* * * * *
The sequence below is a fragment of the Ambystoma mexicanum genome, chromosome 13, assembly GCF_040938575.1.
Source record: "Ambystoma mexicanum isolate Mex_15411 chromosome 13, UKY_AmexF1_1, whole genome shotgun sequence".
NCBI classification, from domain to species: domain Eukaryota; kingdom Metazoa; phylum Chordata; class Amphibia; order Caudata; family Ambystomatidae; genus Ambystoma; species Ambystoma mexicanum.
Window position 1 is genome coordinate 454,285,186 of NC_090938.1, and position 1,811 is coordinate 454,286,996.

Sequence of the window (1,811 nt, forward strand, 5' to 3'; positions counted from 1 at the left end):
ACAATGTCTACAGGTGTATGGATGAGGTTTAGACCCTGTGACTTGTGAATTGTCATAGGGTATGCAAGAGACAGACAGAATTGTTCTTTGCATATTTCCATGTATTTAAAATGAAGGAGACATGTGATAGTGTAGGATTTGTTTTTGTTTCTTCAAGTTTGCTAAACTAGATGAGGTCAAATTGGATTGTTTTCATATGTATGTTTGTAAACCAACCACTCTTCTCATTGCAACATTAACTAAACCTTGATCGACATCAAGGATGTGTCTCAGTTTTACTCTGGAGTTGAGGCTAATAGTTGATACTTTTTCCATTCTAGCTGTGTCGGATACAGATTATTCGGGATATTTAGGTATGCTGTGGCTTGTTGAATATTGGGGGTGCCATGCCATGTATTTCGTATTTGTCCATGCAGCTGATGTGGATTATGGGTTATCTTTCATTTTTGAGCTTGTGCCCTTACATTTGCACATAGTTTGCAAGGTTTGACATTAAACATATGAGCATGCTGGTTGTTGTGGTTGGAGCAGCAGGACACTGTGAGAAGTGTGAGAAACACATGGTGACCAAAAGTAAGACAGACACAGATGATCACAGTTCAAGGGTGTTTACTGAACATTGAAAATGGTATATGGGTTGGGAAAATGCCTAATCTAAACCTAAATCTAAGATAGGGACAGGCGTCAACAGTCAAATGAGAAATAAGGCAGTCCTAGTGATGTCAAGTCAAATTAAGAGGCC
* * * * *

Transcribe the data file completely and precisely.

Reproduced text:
The sequence below is a fragment of the Ambystoma mexicanum genome, chromosome 13, assembly GCF_040938575.1.
Source record: "Ambystoma mexicanum isolate Mex_15411 chromosome 13, UKY_AmexF1_1, whole genome shotgun sequence".
NCBI classification, from domain to species: domain Eukaryota; kingdom Metazoa; phylum Chordata; class Amphibia; order Caudata; family Ambystomatidae; genus Ambystoma; species Ambystoma mexicanum.
Window position 1 is genome coordinate 454,285,186 of NC_090938.1, and position 1,811 is coordinate 454,286,996.

Sequence of the window (1,811 nt, forward strand, 5' to 3'; positions counted from 1 at the left end):
ACAATGTCTACAGGTGTATGGATGAGGTTTAGACCCTGTGACTTGTGAATTGTCATAGGGTATGCAAGAGACAGACAGAATTGTTCTTTGCATATTTCCATGTATTTAAAATGAAGGAGACATGTGATAGTGTAGGATTTGTTTTTGTTTCTTCAAGTTTGCTAAACTAGATGAGGTCAAATTGGATTGTTTTCATATGTATGTTTGTAAACCAACCACTCTTCTCATTGCAACATTAACTAAACCTTGATCGACATCAAGGATGTGTCTCAGTTTTACTCTGGAGTTGAGGCTAATAGTTGATACTTTTTCCATTCTAGCTGTGTCGGATACAGATTATTCGGGATATTTAGGTATGCTGTGGCTTGTTGAATATTGGGGGTGCCATGCCATGTATTTCGTATTTGTCCATGCAGCTGATGTGGATTATGGGTTATCTTTCATTTTTGAGCTTGTGCCCTTACATTTGCACATAGTTTGCAAGGTTTGACATTAAACATATGAGCATGCTGGTTGTTGTGGTTGGAGCAGCAGGACACTGTGAGAAGTGTGAGAAACACATGGTGACCAAAAGTAAGACAGACACAGATGATCACAGTTCAAGGGTGTTTACTGAACATTGAAAATGGTATATGGGTTGGGAAAATGCCTAATCTAAACCTAAATCTAAGATAGGGACAGGCGTCAACAGTCAAATGAGAAATAAGGCAGTCCTAGTGATGTCAAGTCAAATTAAGAGGCC